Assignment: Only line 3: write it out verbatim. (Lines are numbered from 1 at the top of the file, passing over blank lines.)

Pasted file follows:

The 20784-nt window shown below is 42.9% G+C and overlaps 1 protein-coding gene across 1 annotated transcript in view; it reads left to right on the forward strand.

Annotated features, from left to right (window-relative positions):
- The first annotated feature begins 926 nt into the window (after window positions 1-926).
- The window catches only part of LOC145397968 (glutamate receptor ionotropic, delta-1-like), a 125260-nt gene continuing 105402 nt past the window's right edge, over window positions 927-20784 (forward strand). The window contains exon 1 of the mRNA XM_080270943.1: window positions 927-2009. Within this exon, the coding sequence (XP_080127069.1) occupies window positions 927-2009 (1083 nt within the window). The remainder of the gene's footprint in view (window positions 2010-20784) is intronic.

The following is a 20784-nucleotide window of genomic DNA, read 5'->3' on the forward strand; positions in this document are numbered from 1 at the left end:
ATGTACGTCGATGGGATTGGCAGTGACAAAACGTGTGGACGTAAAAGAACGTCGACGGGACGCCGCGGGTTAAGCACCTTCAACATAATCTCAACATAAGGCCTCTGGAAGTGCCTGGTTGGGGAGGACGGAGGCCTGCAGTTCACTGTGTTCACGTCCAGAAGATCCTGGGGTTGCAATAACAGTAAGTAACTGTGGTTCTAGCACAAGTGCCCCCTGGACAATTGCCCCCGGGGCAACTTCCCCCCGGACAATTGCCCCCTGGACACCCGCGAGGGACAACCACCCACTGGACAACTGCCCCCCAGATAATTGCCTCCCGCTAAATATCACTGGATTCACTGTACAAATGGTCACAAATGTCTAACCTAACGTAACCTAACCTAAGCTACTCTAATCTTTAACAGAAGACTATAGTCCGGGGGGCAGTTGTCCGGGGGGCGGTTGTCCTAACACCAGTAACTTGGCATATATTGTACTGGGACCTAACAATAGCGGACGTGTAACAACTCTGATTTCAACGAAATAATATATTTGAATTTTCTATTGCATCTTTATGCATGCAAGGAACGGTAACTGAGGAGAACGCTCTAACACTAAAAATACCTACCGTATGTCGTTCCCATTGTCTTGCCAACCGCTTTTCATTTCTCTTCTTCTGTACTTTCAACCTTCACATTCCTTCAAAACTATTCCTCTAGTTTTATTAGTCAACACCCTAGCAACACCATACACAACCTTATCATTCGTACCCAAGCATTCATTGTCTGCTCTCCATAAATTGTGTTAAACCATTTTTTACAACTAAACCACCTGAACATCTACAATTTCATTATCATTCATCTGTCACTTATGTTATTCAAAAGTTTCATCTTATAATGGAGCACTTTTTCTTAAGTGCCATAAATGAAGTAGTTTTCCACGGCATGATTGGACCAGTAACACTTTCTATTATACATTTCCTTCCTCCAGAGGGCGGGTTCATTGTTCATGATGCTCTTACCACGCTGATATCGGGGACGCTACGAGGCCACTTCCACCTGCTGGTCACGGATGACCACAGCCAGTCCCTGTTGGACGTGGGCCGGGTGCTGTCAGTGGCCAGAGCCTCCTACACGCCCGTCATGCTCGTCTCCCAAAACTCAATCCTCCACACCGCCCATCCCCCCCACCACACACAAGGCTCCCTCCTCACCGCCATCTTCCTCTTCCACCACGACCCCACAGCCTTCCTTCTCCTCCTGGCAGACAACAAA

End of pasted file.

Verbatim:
- The first annotated feature begins 926 nt into the window (after window positions 1-926).